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I'm working on a flood defence scheme in which a section of RC flood wall becomes sheet piles. The reasons for this aren't important, but the solution isn't to simply make all walls one or the other.

My issue is how to connect these two very different types of wall in a way that provides an expansion joint for the concrete but is also water-tight. This isn't an issue for connecting individual concrete panels as a waterstop is simply cast into the expansion joint, providing a seal. However, sheet piles don't have anything to 'cast' onto.

My idea so far is to design a sort of concrete (possibly mass, probably RC) 'pilaster' at the end of a section of sheet pile that will allow a water stop to be cast into. However, sheet piles deflect a fair amount which is making me wary of casting a rigid concrete section at the end of the sheet pile.

I'm at a bit of a loss here and struggling to find a precedent of a connection like this. SURELY it's been done before?

I've attached a quick hand sketch. I'm not too bothered about detailed calculations for this; I'm more interested in solving the buildability issues at the moment.

Dimensions are subject to minor alterations but roughly:

  • The RC wall penetrates 1.5 m below ground level
  • Sheet pile penetrates 6 m below ground level
  • RC wall stem is ~350 mm thick
  • Sheet pile section is 450 mm thick (AU25 section)

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    $\begingroup$ Do you really need an expansion joint? Couldn't you create a monolithic connection between the two parts? After all, the sheet pile in that direction will behave like a very weak spring, it should hardly resist the thermal expansion of the concrete at all. Also, in describing your pilaster idea, you worry about the fact that sheet piles deflect quite a bit. Given that you need a joint that is stable from construction (when the piles will be vertical) until final load, I think you should actually design this joint precisely so that the piles don't deflect substantially at the joint. $\endgroup$ – Wasabi Mar 15 '16 at 16:49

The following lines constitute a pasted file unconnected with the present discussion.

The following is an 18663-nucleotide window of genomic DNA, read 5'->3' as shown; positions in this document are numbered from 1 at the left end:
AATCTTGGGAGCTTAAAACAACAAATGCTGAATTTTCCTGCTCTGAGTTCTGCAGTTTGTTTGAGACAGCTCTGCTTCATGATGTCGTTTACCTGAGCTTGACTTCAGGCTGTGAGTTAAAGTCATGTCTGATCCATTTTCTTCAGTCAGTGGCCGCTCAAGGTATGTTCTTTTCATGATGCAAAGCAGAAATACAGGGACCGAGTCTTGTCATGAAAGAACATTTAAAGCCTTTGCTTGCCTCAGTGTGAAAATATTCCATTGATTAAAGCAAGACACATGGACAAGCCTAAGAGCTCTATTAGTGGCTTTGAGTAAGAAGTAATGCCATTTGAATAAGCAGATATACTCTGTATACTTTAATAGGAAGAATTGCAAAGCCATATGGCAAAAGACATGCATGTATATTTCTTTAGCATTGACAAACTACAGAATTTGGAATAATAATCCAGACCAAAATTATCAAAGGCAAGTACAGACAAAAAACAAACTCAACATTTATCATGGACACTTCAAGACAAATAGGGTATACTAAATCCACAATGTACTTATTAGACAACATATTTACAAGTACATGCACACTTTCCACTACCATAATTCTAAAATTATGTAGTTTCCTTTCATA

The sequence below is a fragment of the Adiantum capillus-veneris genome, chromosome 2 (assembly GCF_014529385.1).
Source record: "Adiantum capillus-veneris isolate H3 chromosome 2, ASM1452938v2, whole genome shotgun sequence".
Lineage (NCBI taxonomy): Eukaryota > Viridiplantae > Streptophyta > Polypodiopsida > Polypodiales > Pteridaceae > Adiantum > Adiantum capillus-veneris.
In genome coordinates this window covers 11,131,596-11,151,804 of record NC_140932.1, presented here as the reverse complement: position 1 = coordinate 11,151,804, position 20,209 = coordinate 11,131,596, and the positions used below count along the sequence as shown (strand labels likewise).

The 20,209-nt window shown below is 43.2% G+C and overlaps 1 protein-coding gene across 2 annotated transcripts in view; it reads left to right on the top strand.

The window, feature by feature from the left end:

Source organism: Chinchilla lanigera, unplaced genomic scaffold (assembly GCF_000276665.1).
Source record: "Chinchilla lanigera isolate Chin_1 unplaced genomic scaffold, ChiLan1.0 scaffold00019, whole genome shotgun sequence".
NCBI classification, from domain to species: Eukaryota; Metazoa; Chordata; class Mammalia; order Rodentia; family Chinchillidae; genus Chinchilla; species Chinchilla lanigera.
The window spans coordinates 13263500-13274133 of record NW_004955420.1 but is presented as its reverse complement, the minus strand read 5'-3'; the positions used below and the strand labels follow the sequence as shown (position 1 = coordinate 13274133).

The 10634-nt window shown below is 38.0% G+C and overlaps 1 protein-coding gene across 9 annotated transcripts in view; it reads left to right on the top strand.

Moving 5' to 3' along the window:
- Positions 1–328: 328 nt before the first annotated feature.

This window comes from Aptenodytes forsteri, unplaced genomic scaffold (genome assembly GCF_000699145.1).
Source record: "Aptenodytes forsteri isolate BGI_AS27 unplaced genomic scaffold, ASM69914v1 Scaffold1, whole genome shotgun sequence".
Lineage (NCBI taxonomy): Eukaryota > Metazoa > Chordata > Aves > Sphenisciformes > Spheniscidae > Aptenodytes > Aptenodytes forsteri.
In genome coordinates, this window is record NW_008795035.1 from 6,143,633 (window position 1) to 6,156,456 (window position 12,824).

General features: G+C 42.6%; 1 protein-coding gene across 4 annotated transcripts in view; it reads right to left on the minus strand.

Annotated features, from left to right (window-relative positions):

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Similar Situation

I would start by looking at a similar situation in other industries. For this I am thinking about waterproof expansion joints in bridge decks.

The similarities are:

  • Relative movements of components
  • Waterproof
  • Steel and/or concrete

In general this seems to be a pretty good match.

Products

Some bridge decks have cast-in-place concrete which embeds the joint waterproofing similar to waterstops, but some methods apply a membrane to both sides. This is usually done with enough slack in the membrane to allow for movement.

I have used (but have no other affiliation with) two companies that specialize in this type of waterproofing:

Alternatives may be to use an epoxy adhesive to secure a strip of ~0.5 inch neoprene rubber to each side.

The benefits are that these systems adhere to both concrete and steel. An example detail from Bridge Preservation is shown below:

enter image description here

Downsides

There are a couple of downsides to these methods.

  1. They aren't designed to be structural, so some lagging may be required to support the retained soil/water.
  2. They are installed in the field, so construction will be delayed while the system is installed.
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We used a simple rubber between two concrete walls. I don't see any reason you can't use the same for a concrete steel wall connection. As these sorts of walls don't settle much you should be ok just coupling these two together without worrying about one settling and dragging the other. Just weld a flat sheet (possibly lined with rubber for water tightness) to the end of the steel one and lowered into the wet concrete.

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